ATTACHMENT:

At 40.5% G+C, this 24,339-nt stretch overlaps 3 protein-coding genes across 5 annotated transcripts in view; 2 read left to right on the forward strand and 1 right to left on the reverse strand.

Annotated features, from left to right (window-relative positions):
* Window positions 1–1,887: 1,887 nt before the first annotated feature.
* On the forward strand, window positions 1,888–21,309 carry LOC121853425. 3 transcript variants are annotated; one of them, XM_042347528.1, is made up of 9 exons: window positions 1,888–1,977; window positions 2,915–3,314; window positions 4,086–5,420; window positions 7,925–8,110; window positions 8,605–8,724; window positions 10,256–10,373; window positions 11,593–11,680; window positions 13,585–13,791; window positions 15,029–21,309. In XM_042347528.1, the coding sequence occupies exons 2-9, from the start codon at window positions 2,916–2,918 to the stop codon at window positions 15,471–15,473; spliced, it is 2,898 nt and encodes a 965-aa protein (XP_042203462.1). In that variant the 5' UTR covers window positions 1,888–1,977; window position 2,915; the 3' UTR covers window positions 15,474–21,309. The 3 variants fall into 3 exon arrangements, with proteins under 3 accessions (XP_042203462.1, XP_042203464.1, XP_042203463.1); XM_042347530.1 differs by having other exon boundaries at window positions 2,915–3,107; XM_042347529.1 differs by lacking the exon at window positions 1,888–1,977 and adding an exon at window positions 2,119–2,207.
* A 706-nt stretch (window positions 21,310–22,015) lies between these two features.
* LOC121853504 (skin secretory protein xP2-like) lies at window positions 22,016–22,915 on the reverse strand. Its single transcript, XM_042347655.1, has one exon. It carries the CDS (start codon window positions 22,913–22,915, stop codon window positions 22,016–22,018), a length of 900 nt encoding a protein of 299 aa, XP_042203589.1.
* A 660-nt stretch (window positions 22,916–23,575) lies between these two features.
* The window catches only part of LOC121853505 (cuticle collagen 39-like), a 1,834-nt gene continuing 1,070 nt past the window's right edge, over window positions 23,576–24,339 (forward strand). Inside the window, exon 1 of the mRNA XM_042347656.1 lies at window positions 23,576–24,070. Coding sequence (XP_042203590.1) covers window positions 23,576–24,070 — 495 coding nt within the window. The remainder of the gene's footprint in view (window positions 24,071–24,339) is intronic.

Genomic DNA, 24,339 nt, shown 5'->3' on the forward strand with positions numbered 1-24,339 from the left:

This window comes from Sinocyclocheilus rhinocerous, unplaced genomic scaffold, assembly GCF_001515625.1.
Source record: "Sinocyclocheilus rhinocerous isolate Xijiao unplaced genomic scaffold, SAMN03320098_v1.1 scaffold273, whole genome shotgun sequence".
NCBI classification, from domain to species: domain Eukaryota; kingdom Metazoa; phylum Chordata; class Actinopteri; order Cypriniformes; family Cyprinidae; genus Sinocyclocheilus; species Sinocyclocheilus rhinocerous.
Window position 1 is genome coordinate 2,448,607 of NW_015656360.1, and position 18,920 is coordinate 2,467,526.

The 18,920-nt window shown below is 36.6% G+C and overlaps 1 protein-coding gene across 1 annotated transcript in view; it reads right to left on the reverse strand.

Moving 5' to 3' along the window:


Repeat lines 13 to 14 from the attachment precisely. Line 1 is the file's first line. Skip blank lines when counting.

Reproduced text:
Window position 1 is genome coordinate 2,448,607 of NW_015656360.1, and position 18,920 is coordinate 2,467,526.

The 18,920-nt window shown below is 36.6% G+C and overlaps 1 protein-coding gene across 1 annotated transcript in view; it reads right to left on the reverse strand.